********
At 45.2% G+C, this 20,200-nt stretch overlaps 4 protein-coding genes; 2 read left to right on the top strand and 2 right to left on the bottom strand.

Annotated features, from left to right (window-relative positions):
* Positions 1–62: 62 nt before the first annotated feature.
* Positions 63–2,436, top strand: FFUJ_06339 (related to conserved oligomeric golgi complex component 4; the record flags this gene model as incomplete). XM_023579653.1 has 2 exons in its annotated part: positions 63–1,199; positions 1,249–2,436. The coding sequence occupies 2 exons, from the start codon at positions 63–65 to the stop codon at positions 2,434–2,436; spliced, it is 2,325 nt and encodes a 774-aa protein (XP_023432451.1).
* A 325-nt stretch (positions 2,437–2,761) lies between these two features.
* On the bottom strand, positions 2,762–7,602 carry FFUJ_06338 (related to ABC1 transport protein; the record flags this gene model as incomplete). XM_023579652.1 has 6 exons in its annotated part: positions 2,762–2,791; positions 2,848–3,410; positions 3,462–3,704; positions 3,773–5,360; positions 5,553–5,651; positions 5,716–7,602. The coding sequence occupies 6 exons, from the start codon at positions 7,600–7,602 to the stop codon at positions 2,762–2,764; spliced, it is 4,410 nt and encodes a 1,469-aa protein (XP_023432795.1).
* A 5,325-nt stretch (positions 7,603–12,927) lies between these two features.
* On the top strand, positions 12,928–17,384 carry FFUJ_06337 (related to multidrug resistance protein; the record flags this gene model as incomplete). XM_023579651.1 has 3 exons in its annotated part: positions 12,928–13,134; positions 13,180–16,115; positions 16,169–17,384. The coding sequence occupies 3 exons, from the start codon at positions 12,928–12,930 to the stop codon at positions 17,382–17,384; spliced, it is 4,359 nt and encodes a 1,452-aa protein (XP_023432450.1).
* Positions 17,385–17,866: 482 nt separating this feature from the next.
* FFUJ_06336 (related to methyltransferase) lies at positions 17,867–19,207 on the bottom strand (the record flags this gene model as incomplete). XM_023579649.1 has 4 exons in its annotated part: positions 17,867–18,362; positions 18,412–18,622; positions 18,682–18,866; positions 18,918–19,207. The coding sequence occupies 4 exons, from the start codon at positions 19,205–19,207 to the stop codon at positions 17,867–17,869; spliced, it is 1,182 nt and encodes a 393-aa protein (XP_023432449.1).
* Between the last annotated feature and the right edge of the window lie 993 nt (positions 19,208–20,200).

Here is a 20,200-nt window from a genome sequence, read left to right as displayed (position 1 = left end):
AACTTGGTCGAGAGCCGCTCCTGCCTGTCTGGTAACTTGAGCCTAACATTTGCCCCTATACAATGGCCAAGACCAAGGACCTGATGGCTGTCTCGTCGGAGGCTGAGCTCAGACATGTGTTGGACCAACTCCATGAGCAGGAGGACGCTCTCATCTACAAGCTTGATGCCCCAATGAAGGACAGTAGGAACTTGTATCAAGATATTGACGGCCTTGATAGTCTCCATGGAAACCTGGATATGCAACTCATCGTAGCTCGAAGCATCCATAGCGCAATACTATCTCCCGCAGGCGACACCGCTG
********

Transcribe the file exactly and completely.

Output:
At 45.2% G+C, this 20,200-nt stretch overlaps 4 protein-coding genes; 2 read left to right on the top strand and 2 right to left on the bottom strand.

Annotated features, from left to right (window-relative positions):
* Positions 1–62: 62 nt before the first annotated feature.
* Positions 63–2,436, top strand: FFUJ_06339 (related to conserved oligomeric golgi complex component 4; the record flags this gene model as incomplete). XM_023579653.1 has 2 exons in its annotated part: positions 63–1,199; positions 1,249–2,436. The coding sequence occupies 2 exons, from the start codon at positions 63–65 to the stop codon at positions 2,434–2,436; spliced, it is 2,325 nt and encodes a 774-aa protein (XP_023432451.1).
* A 325-nt stretch (positions 2,437–2,761) lies between these two features.
* On the bottom strand, positions 2,762–7,602 carry FFUJ_06338 (related to ABC1 transport protein; the record flags this gene model as incomplete). XM_023579652.1 has 6 exons in its annotated part: positions 2,762–2,791; positions 2,848–3,410; positions 3,462–3,704; positions 3,773–5,360; positions 5,553–5,651; positions 5,716–7,602. The coding sequence occupies 6 exons, from the start codon at positions 7,600–7,602 to the stop codon at positions 2,762–2,764; spliced, it is 4,410 nt and encodes a 1,469-aa protein (XP_023432795.1).
* A 5,325-nt stretch (positions 7,603–12,927) lies between these two features.
* On the top strand, positions 12,928–17,384 carry FFUJ_06337 (related to multidrug resistance protein; the record flags this gene model as incomplete). XM_023579651.1 has 3 exons in its annotated part: positions 12,928–13,134; positions 13,180–16,115; positions 16,169–17,384. The coding sequence occupies 3 exons, from the start codon at positions 12,928–12,930 to the stop codon at positions 17,382–17,384; spliced, it is 4,359 nt and encodes a 1,452-aa protein (XP_023432450.1).
* Positions 17,385–17,866: 482 nt separating this feature from the next.
* FFUJ_06336 (related to methyltransferase) lies at positions 17,867–19,207 on the bottom strand (the record flags this gene model as incomplete). XM_023579649.1 has 4 exons in its annotated part: positions 17,867–18,362; positions 18,412–18,622; positions 18,682–18,866; positions 18,918–19,207. The coding sequence occupies 4 exons, from the start codon at positions 19,205–19,207 to the stop codon at positions 17,867–17,869; spliced, it is 1,182 nt and encodes a 393-aa protein (XP_023432449.1).
* Between the last annotated feature and the right edge of the window lie 993 nt (positions 19,208–20,200).

Here is a 20,200-nt window from a genome sequence, read left to right as displayed (position 1 = left end):
AACTTGGTCGAGAGCCGCTCCTGCCTGTCTGGTAACTTGAGCCTAACATTTGCCCCTATACAATGGCCAAGACCAAGGACCTGATGGCTGTCTCGTCGGAGGCTGAGCTCAGACATGTGTTGGACCAACTCCATGAGCAGGAGGACGCTCTCATCTACAAGCTTGATGCCCCAATGAAGGACAGTAGGAACTTGTATCAAGATATTGACGGCCTTGATAGTCTCCATGGAAACCTGGATATGCAACTCATCGTAGCTCGAAGCATCCATAGCGCAATACTATCTCCCGCAGGCGACACCGCTG